The premiers of Alberta and Quebec have agreed to consider shipping oil to Eastern Canada following strained relations over a similar proposal to transport oil across British Columbia to the West Coast.
Albertan oil players were dealt some reprieve this week with the confirmation that the premiers of Alberta and Quebec have agreed to consider shipping oil to Eastern Canada. Their decision follows strained relations over a similar proposal to transport oil across British Columbia to the West Coast.
Attending a meeting in Halifax last week, Alison Redford, premier of Alberta, and Pauline Marois, premier of Quebec, announced they will be creating working groups to explore the possible economic benefits — as well as the environmental effects — of such a project. The announcement comes at a telling time for producers who have been watching with bated breath as relations between BC and Alberta sour.
A number of producers have been uncertain of future operations as the fight over how to divide revenue from Enbridge’s (TSX:ENB,NYSE:ENB) proposed Northern Gateway pipeline continues to rage between the premiers of BC and Alberta — before the $5.5-billion project has even been granted approval.
Until now, the 1,177-kilometer pipeline was set to transport oil sands crude from Northern Alberta to the port of Kitimat, where raw product would then be shipped to Asian markets on supertankers. However, BC premier Christy Clark has not backed down from her position that the province will only approve the project if it gets its fair share of revenue as compensation for taking on the majority of the environmental risk.
“Alberta’s interests in this are pretty obvious. Alberta gets the large bulk of the benefits, takes very little of the risk. B.C. takes most of the risk and we get very few of the benefits. So I think it’s pretty obvious that we have some talking to do here,” Clark told CBC Radio earlier this year.
Good opportunity for exchange
“We have agreed that there is some very good opportunity for us to exchange technical information around economic development, the environment and the technical development of resources,” said Redford. “So we can have an informed conversation with respect to the possibility of future energy projects that would impact both Alberta and Quebec and possibly other parts of Canada.”
It appears that although it would prefer to ship its oil through BC, Alberta is willing to look elsewhere if negotiations continue to stall. In comments to the media, Redford said she welcomes the opportunity to discuss Alberta’s energy-development experiences, adding that her discussions with Quebec are “not exclusive.” That was underlined when she confirmed that she has also been in talks with David Alward, the premier of New Brunswick, over possible shipping routes.
For Quebec, a province that imports the majority of its oil from overseas markets, the decision should be an easy one: approve Alberta producers’ plans to ship western crude to Quebec’s two remaining refineries. In doing so, the province would secure a cheaper and much more reliable source of energy (approximately $25 per barrel when compared with internationally traded crude such as North Sea Brent).
Darrell Dexter, premier of Nova Scotia and current chairman of the Council of the Federation, stated that he believes building a pipeline network to transport Western Canadian crude eastward could benefit all of Atlantic Canada.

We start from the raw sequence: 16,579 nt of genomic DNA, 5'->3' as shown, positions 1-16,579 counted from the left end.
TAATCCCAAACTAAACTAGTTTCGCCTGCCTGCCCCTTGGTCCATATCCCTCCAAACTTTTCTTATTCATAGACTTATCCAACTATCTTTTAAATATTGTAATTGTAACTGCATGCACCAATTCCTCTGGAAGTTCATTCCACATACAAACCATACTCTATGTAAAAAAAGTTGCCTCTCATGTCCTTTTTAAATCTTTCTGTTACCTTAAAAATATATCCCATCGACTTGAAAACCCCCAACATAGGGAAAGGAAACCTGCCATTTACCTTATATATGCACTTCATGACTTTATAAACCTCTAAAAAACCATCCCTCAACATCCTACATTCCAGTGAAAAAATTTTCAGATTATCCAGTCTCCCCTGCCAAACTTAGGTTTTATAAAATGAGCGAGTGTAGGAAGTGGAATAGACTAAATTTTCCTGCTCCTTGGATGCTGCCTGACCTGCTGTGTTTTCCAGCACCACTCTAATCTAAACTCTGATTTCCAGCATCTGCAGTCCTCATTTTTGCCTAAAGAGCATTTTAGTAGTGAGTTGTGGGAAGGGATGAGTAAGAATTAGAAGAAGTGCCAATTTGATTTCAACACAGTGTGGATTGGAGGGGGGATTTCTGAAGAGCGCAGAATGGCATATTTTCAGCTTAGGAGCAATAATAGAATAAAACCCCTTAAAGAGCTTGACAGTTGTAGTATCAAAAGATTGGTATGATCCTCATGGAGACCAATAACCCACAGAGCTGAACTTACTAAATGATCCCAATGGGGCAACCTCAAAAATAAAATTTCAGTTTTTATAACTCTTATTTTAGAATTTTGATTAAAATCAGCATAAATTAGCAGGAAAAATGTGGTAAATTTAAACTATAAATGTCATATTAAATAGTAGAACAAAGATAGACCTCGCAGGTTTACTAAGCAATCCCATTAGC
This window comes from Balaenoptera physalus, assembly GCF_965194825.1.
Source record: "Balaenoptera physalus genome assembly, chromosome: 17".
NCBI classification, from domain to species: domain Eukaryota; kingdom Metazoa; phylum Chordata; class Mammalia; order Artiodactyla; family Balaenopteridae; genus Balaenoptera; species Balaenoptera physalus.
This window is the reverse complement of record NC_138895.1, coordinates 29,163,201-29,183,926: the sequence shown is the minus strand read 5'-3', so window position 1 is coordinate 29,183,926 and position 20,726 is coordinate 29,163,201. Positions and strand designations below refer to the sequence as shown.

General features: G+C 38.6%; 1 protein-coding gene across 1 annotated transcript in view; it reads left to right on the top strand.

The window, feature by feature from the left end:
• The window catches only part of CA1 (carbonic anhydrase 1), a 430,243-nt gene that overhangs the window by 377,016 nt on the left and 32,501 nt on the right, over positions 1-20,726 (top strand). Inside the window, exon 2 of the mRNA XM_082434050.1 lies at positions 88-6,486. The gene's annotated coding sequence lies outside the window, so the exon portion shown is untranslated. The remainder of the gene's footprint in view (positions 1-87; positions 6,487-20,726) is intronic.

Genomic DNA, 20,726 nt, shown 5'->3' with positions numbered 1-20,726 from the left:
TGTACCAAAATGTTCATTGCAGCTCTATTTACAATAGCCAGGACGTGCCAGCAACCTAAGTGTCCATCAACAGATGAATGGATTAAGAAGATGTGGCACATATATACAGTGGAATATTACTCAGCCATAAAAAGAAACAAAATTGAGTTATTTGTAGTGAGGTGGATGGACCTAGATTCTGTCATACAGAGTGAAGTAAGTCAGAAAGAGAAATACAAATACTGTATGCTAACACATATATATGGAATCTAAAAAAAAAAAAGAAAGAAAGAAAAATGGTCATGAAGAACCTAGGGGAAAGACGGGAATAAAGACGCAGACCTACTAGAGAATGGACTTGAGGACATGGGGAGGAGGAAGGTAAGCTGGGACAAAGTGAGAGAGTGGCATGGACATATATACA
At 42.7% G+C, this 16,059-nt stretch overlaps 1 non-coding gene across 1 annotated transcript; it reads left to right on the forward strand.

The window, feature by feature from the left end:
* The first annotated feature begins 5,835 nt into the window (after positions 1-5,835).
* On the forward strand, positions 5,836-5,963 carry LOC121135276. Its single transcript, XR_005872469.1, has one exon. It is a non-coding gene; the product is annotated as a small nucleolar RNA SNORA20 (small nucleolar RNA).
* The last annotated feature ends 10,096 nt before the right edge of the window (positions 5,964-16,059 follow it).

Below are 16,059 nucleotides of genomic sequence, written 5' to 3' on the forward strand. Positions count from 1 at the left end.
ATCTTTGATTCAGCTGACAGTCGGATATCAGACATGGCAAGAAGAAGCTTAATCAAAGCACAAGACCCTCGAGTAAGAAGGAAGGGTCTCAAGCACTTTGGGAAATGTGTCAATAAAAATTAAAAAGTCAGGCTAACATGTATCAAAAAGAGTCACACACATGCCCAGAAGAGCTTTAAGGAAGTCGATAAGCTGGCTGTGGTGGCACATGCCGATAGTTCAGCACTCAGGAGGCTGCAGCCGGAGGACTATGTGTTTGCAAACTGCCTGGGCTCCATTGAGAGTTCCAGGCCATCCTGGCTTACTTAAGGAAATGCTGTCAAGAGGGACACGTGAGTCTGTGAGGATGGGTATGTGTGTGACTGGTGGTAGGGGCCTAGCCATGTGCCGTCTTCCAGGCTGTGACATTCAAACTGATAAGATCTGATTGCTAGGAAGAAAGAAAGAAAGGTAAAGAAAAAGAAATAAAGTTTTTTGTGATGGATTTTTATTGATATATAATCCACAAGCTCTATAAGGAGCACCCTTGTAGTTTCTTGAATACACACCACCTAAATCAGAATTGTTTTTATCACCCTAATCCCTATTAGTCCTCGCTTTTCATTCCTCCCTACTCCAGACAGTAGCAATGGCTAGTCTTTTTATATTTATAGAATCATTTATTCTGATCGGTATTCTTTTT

“Energy infrastructure is a very important part of the future,” said Dexter. “I would not argue against it, in fact, I think it’s important for us to continue to develop it.”
Concept not unique
The idea is not entirely unique; there are already two separate plans to pump Western Canadian crude east, though the projects are at different stages of development.
Enbridge is working on its Eastern Access program, which is centered around reversing and potentially expanding an existing 240,000 barrel-per-day pipeline between Montreal and Sarnia, Ontario. The National Energy Board has already given the go ahead for the first tranche of this project’s proposal.
Meanwhile, TransCanada (TSX:TRP) is working on a larger-scale project aimed at converting parts of its Canadian Mainline system from natural gas to oil transportation. If the plan moves ahead, it could result in up to 1 million barrels of oil a day being shipped to eastern markets. Taking into account a “few years” of regulatory review and a “few years” of construction, Alex Pourbaix, who is in charge of energy and oil pipelines at TransCanada, estimates that the project could be operational as soon as 2017.
Many investors will be watching these negotiations with great interest and viewing them as a great opportunity for Redford to win over a new market for Alberta oil after failing miserably to sell Enbridge’s Northern Gateway project to BC lawmakers.
Still early days
While little discussion has taken place surrounding the details of this project, it is bound to be turning heads and pleasing those that have become increasingly frustrated by BC’s demands for more revenue. Marois confirmed she will travel to Alberta to discuss the development further in the new year.
This announcement might be leading conversation amongst investors and producers over the next while; however, it seems likely that Alberta producers will continue to favor projects like Northern Gateway. A foreign market is more appealing as it would provide larger profit margins than shipping to provinces out east. That said, producers will be equally happy to know that if large-scale projects like Northern Gateway come under increased strain, there is a domestic market willing to fill that void.
Securities Disclosure: I, Adam Currie, hold no direct investment interest in any company mentioned in this article.